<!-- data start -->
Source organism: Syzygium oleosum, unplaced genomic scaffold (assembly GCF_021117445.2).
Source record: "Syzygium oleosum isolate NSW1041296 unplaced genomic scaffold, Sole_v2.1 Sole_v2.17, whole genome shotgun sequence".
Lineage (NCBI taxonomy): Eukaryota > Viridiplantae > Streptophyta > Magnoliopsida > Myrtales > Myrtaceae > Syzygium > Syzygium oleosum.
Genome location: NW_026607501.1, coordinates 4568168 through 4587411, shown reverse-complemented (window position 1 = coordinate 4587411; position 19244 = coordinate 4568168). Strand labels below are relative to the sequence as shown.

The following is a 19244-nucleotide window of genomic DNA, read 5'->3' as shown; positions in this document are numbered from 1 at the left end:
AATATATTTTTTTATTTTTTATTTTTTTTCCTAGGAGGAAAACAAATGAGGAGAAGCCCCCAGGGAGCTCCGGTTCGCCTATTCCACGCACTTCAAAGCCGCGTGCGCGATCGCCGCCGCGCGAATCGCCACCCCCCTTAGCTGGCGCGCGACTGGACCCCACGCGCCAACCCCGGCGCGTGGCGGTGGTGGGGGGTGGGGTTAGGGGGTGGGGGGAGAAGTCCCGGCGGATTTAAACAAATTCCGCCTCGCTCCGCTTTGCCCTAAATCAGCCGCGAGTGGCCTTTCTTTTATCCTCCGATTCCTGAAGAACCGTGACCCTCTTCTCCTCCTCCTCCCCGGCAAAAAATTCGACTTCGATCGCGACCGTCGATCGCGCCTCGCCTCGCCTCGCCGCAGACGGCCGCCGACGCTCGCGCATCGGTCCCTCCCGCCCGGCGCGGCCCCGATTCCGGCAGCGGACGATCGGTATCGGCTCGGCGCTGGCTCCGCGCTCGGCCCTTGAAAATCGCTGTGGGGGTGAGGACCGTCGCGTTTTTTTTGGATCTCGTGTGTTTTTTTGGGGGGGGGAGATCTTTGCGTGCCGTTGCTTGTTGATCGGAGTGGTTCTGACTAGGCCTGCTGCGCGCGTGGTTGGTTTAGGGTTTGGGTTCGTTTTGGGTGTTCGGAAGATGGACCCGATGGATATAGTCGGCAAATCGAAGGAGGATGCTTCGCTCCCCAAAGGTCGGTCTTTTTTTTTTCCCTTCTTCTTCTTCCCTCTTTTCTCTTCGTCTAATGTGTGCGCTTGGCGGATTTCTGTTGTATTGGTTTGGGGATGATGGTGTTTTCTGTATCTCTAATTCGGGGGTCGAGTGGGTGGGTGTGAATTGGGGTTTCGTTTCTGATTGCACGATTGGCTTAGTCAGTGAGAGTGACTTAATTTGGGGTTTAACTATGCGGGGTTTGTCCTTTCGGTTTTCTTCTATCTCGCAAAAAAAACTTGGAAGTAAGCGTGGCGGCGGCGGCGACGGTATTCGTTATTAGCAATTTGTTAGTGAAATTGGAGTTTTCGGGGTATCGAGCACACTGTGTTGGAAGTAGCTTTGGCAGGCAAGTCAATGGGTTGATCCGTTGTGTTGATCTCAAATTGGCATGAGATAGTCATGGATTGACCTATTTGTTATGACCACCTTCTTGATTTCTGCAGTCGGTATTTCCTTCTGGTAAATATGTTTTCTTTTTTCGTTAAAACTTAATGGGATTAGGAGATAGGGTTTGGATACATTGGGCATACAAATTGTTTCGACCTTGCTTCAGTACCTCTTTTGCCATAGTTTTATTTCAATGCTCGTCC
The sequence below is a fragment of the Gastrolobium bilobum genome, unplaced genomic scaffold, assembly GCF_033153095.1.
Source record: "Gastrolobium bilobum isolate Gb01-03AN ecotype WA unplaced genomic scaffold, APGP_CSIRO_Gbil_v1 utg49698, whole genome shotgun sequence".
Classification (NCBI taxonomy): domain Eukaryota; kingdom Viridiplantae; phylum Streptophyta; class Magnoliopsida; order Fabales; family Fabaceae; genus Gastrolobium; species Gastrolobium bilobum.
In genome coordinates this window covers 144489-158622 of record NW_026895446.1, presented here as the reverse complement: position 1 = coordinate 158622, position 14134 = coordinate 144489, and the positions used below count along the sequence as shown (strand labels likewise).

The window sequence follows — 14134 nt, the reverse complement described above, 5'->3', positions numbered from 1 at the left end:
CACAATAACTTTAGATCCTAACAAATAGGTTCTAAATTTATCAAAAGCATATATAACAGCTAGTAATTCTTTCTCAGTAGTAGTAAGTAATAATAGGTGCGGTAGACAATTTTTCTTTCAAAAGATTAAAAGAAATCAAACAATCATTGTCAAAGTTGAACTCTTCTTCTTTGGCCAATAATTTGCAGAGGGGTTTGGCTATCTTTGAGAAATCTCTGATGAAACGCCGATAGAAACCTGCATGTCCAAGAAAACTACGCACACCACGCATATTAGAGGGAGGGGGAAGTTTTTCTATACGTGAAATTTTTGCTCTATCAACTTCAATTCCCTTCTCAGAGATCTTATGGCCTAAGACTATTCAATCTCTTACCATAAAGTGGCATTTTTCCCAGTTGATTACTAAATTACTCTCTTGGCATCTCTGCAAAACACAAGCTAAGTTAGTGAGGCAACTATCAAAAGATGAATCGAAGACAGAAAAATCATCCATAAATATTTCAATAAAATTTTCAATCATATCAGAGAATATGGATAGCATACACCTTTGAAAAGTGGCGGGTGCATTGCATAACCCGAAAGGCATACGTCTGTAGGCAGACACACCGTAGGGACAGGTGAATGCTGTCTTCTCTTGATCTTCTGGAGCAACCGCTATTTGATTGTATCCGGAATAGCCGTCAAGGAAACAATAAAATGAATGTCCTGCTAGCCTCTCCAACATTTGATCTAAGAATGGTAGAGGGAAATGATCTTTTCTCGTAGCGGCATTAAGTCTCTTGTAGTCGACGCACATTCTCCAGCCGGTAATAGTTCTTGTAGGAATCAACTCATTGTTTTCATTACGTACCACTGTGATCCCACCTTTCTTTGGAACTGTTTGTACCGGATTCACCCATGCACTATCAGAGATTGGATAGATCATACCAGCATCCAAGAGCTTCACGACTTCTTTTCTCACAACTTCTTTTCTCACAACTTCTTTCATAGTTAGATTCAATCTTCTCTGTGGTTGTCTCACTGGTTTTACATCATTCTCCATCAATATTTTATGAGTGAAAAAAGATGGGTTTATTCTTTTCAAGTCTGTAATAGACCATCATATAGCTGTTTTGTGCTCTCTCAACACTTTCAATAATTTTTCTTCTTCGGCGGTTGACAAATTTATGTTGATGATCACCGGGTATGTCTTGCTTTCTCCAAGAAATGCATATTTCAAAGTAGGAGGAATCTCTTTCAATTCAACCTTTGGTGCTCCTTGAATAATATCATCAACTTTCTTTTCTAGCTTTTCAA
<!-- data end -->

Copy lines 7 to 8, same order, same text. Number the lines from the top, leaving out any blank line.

The sequence below is a fragment of the Gastrolobium bilobum genome, unplaced genomic scaffold, assembly GCF_033153095.1.
Source record: "Gastrolobium bilobum isolate Gb01-03AN ecotype WA unplaced genomic scaffold, APGP_CSIRO_Gbil_v1 utg49698, whole genome shotgun sequence".